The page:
The back door will always be a reminder to me of the spirit of the Gogue and also for the Toronto Sound, in general. Besides it being the point of entry for all the bands equipment (learned some new swear words from the roadies that had to hustle the Hammond B3’s into the building), some smokers were in the crowd and in the band but not that many (so you went outside) and for a few lucky patrons who knew the guy at the door which would now be a point of entry when the house was full (which was most every night—only Friday and Saturday as I remember). It wasn’t very expensive to go to a lot of venues in Toronto at the time. I remember getting 5th row floor seats for the Rolling Stones at Maple Leaf Gardens for $18 each. Mind you I only made $1.05 an hour working at the Loblaws located in the Junction and I never paid to enter the Gogue so I don’t remember what my friends had to pay to get entry. I usually had a dozen or so schoolmates make the journey from the west end every weekend and we became better friends because of the common bond of the Gogue.
But back to the spirit of the back door (I digress a lot when I get into reminiscing about important things). It is embodied in one single individual whose name is Bobbie Ablack (pronounced ab-lack). Bobbie just happens to have a skin tone that makes a recent suntan harder to notice. Yes he was black, but I learned that mattered not at all. So was Shawne & Jay and so were some of my friends in both of our high school football teams. I think I was a terrible quarterback at the time on our junior team because I was just sixteen and a fairly big guy for that age or possibly fullback which was a better position for my abilities, or lack thereof.
Ok so I digressed again. I was breaking out of my shyness and these were all major contributing factors to my personality development. Bobbie had a little Will Smith in him but he was even bubblier than the future actor who wasn’t even born yet. Bobbie lit up a room on his entry. The energy level and mood immediately changed to one that was now upbeat and positive, but that isn’t wasn’t what impressed me the most about him. Bobbie happened to be playing records on the feature floor so he had back door duty and he stopped me on my way to a visit to the bathroom (so maybe the third floor stairs were in the back then). He lifts up his shirt and pulls out a 45 record in its protective sleeve from the Village Record Shoppe which is where Whitey moved his Danforth store to—Avenue Road and Yorkville. It was a copy of a fairly rare pressing of the James Brown song Out of Sight which was a terrific dancing song where one could show off your best moves. I think Whitey rigged the “auction” so I would get the record being that I was a good regular customer. I remember the number he had in his head as being $1.48. 45’s typically cost 66 cents and the imports were 99 cents.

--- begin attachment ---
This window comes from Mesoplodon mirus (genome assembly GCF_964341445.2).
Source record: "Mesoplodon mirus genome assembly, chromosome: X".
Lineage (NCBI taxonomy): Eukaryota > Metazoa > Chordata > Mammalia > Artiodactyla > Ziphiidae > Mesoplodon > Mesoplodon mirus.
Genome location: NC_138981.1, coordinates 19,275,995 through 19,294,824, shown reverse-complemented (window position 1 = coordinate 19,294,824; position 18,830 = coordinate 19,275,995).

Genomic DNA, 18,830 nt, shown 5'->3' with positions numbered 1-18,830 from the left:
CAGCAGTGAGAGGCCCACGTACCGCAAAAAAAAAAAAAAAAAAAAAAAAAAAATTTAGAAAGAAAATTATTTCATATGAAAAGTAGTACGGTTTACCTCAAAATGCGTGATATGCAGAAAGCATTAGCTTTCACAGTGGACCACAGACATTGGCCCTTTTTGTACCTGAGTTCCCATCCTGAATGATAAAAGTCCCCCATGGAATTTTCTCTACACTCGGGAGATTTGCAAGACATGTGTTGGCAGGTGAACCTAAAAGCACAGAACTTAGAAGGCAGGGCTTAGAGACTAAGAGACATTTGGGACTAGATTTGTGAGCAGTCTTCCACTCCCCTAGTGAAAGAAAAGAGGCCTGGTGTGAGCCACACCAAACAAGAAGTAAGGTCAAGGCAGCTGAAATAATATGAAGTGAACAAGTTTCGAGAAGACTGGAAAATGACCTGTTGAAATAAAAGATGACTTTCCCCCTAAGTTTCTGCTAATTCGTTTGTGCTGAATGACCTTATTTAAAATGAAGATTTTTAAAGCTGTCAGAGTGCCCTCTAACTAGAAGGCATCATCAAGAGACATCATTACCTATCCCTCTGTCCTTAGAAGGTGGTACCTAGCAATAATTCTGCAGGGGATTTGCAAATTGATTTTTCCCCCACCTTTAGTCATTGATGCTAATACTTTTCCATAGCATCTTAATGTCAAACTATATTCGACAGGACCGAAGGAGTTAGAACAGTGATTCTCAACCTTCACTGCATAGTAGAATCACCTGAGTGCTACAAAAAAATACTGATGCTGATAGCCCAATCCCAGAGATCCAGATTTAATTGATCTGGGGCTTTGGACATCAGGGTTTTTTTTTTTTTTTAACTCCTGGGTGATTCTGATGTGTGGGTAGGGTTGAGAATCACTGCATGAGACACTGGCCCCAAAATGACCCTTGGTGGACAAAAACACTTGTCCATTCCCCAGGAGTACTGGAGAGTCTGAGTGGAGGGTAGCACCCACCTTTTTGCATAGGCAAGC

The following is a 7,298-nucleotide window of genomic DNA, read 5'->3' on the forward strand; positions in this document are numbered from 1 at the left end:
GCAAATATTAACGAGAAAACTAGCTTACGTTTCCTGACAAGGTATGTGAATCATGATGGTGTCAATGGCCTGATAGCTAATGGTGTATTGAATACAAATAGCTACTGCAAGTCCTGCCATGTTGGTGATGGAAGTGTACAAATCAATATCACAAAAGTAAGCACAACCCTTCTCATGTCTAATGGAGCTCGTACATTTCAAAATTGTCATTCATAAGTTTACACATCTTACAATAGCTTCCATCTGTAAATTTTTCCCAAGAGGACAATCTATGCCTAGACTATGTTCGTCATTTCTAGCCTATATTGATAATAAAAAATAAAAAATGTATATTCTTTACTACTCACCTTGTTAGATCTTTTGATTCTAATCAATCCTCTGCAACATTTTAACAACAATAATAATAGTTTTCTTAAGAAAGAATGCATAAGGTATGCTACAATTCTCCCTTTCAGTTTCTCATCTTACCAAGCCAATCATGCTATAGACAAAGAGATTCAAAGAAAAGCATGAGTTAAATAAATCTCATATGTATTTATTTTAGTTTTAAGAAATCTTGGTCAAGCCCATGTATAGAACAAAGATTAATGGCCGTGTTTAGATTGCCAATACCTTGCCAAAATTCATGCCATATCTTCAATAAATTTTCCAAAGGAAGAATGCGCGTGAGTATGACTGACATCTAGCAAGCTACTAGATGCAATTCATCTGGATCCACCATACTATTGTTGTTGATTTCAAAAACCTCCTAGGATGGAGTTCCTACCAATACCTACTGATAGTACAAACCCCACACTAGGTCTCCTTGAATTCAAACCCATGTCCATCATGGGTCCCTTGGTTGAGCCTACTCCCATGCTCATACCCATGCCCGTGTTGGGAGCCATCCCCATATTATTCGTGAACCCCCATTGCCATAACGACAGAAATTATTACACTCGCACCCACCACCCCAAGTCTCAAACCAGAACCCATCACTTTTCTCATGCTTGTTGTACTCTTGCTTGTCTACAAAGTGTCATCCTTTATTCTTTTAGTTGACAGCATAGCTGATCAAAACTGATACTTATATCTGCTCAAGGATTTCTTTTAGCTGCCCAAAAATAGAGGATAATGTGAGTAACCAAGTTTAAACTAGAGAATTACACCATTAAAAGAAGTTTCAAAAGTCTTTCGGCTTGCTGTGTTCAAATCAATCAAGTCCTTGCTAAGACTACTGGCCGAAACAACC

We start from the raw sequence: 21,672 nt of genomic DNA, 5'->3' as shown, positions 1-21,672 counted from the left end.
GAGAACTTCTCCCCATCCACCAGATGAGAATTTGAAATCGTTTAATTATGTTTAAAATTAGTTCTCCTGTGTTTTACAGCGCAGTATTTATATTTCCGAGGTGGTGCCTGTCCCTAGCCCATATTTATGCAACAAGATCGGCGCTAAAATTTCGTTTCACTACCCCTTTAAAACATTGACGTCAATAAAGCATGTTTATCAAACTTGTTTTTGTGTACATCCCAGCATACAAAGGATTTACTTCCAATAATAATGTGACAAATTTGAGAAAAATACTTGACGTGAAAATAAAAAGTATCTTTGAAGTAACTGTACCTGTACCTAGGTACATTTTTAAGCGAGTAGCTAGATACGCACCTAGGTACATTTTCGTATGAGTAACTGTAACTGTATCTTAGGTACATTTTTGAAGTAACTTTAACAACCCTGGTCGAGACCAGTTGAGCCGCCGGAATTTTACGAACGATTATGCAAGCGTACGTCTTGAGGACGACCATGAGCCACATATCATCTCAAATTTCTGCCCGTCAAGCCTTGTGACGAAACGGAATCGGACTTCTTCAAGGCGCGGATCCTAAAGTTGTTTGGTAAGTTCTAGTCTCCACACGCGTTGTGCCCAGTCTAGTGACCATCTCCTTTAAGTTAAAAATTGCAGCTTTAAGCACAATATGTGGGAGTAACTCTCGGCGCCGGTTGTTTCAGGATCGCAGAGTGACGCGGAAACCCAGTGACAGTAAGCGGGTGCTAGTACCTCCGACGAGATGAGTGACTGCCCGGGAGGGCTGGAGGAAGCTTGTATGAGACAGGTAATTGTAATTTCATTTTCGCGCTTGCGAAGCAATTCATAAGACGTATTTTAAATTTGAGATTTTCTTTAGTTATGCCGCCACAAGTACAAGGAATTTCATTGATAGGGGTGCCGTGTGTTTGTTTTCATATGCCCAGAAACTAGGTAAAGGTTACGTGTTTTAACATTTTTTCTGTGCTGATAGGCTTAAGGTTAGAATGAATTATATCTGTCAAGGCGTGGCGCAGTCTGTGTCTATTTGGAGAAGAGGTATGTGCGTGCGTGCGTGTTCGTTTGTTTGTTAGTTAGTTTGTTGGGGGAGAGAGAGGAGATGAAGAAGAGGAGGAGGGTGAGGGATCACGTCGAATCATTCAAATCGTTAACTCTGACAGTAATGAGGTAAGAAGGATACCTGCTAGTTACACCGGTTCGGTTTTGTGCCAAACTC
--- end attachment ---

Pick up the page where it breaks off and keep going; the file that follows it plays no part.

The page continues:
Bobbie showed that I was important enough that he would take care of my treasures that were temporarily in his control. He knew his “friends” couldn’t be trusted with the temptation of the copy of this song making its way into their possession. It was a proud moment for both of us a few years later when he introduced his father to me on Yonge Street during one of my breaks working at the old Eaton’s store in the sporting goods department. Bobbie was the kind of guy that I would want next to me if we had to go to war. I think a lot of the bands were that way too even though they didn’t always get along and break-ups did happen.